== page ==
New website offers ways to assist Navajoland

The Episcopal Church
Office of Public Affairs

www.navajoland.org
Jeudi, Mars 6, 2014

Opportunities abound to assist the self-sustaining ministry of Navajoland, a regional district in the Episcopal Church.  Ideas to help sustain Navajoland by volunteering or donating are offered at a visually engaging new website, http://www.navajoland.org/

The website was produced by the Episcopal Church Office of Communication in collaboration with the Navajoland Area Mission and the Development Office of The Episcopal Church.

Bishop David Bailey notes, “More than half of the Navajo people in the United States live in Navajoland. There are a significant number of homes without plumbing, heating or electricity. As a church it is important for us to have a witness to the Navajo, and to take steps for the area to be self-sustaining.”

The Episcopal Church Navajoland Area Mission encompasses more than 26,000 square miles in Arizona, New Mexico, and Utah.  While it began its work in 1889, the Episcopal Church Navajoland Area Mission was established in 1978.

As stated on the new website: Yet today there is a new spirit and energy in this land – exploring sustainable farming and aquaponics, expanding retreat opportunities, and working to heal addictions. Donations of time, talent and treasure through this website will help to further the work of The Episcopal Church in Navajoland. That work involves healing the wounds of the past so that new beginnings may emerge – leading to an indigenous clergy, economic self-sufficiency, and a deeper appreciation of the unique gifts the Navajos bring to The Episcopal Church and to the world.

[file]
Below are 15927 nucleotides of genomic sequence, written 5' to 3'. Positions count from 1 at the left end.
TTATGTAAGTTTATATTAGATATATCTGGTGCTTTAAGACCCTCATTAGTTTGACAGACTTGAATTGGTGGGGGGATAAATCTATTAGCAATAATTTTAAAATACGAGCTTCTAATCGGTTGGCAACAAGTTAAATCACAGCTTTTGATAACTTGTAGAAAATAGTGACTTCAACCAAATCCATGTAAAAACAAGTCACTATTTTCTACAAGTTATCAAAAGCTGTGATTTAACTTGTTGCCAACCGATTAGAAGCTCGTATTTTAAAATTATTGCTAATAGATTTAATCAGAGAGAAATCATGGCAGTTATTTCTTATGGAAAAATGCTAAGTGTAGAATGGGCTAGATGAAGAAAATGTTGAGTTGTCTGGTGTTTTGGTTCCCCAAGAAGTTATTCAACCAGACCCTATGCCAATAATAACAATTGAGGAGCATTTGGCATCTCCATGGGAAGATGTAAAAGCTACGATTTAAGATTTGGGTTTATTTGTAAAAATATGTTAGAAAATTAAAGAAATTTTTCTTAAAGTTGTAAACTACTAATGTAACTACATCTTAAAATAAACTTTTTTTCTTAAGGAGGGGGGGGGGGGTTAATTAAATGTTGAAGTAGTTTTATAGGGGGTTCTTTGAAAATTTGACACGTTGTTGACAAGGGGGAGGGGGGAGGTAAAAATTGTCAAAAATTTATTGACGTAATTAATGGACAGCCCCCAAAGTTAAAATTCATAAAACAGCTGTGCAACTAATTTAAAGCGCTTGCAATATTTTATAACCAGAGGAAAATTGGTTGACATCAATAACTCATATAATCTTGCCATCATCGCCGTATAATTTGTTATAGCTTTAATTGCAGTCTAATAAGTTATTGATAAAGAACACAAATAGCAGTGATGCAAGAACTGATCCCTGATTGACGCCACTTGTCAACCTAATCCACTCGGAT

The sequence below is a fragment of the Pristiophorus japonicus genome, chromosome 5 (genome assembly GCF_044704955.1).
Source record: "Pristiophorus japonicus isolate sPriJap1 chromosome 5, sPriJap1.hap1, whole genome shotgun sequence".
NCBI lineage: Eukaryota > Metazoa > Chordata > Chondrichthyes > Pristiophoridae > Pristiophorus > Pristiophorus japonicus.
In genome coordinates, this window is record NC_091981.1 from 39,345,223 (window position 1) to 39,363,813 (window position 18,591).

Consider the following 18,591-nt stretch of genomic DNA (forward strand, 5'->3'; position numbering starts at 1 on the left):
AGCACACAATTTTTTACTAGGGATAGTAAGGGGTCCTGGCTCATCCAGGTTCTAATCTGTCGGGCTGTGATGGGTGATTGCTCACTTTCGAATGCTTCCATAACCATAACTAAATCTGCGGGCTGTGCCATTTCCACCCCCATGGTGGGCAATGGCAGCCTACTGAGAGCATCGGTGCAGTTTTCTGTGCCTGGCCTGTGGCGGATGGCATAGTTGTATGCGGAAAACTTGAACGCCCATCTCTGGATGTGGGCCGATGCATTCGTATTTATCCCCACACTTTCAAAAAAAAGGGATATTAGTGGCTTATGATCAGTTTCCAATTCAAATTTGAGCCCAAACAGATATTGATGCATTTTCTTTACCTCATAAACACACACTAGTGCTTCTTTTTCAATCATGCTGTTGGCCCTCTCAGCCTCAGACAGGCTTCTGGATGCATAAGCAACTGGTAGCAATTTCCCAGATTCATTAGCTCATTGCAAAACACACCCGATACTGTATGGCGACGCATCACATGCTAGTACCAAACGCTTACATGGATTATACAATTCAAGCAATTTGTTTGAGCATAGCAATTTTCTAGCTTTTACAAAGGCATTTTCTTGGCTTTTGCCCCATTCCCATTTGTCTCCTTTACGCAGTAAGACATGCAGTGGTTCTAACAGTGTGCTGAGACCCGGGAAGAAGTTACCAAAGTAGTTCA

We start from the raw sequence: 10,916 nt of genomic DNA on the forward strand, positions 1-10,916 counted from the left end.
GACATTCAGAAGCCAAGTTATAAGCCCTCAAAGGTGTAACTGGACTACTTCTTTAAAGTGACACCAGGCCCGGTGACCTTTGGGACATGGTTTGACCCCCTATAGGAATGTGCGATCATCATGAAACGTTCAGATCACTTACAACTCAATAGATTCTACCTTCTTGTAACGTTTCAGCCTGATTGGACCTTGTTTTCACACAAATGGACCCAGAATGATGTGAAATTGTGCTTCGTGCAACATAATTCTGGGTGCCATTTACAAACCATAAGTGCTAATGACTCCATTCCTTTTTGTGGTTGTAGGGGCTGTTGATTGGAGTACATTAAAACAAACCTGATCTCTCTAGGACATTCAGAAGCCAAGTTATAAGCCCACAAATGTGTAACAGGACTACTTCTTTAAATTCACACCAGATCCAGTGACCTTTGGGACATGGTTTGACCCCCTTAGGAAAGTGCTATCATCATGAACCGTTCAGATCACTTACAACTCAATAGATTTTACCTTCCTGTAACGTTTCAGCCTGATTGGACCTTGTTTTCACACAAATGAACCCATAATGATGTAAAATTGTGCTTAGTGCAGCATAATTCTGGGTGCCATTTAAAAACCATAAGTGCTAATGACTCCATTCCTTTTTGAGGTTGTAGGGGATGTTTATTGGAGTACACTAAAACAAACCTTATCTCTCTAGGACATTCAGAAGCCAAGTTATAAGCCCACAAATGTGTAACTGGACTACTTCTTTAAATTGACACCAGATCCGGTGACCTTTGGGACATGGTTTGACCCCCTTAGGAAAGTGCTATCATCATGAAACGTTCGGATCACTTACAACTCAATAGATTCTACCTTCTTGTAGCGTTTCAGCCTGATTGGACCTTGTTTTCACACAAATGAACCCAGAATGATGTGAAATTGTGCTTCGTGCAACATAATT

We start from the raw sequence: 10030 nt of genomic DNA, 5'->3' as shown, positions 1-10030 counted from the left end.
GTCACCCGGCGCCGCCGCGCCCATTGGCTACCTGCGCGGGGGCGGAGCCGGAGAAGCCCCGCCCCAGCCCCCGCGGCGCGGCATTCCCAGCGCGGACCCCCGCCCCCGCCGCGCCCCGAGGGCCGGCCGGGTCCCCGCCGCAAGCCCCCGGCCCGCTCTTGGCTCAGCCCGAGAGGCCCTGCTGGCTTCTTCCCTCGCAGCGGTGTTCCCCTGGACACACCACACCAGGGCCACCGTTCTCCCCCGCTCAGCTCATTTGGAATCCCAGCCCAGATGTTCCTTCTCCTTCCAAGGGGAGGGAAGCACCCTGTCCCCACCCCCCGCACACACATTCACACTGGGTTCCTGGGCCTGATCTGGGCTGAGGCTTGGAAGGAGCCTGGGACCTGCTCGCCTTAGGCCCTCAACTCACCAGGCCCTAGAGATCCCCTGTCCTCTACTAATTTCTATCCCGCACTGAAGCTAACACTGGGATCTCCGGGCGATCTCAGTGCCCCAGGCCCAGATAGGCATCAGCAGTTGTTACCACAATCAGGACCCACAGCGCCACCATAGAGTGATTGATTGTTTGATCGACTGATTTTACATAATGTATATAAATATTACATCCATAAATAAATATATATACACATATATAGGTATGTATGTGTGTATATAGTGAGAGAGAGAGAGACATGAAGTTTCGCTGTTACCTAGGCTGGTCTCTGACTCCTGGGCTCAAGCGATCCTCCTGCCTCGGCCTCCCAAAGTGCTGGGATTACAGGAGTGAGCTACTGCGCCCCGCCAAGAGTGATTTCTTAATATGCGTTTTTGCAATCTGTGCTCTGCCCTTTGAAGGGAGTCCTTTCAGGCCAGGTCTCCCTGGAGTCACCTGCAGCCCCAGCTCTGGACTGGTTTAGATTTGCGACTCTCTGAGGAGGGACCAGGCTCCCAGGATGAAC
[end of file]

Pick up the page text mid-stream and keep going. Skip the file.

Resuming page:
How to help

Check http://www.navajoland.org/  for opportunities to help sustain Navajoland.

Volunteers are needed, especially carpenters, experienced roofers, licensed electricians, licensed plumbers, and painters.

Listed on the website are various levels to assist with donations. The items range from household needs and doors to computers and paint.  

Essential repairs to buildings mean that the facilities can be used for programs, such as afterschool, computer training, or for rental income to help pay for clergy salaries and program needs.

“The needs are great and the Episcopal Church has vowed to walk hand in hand with the people of Navajoland toward self-sufficiency,” Bailey said.

For more information contact Elizabeth Lowell.

 

 

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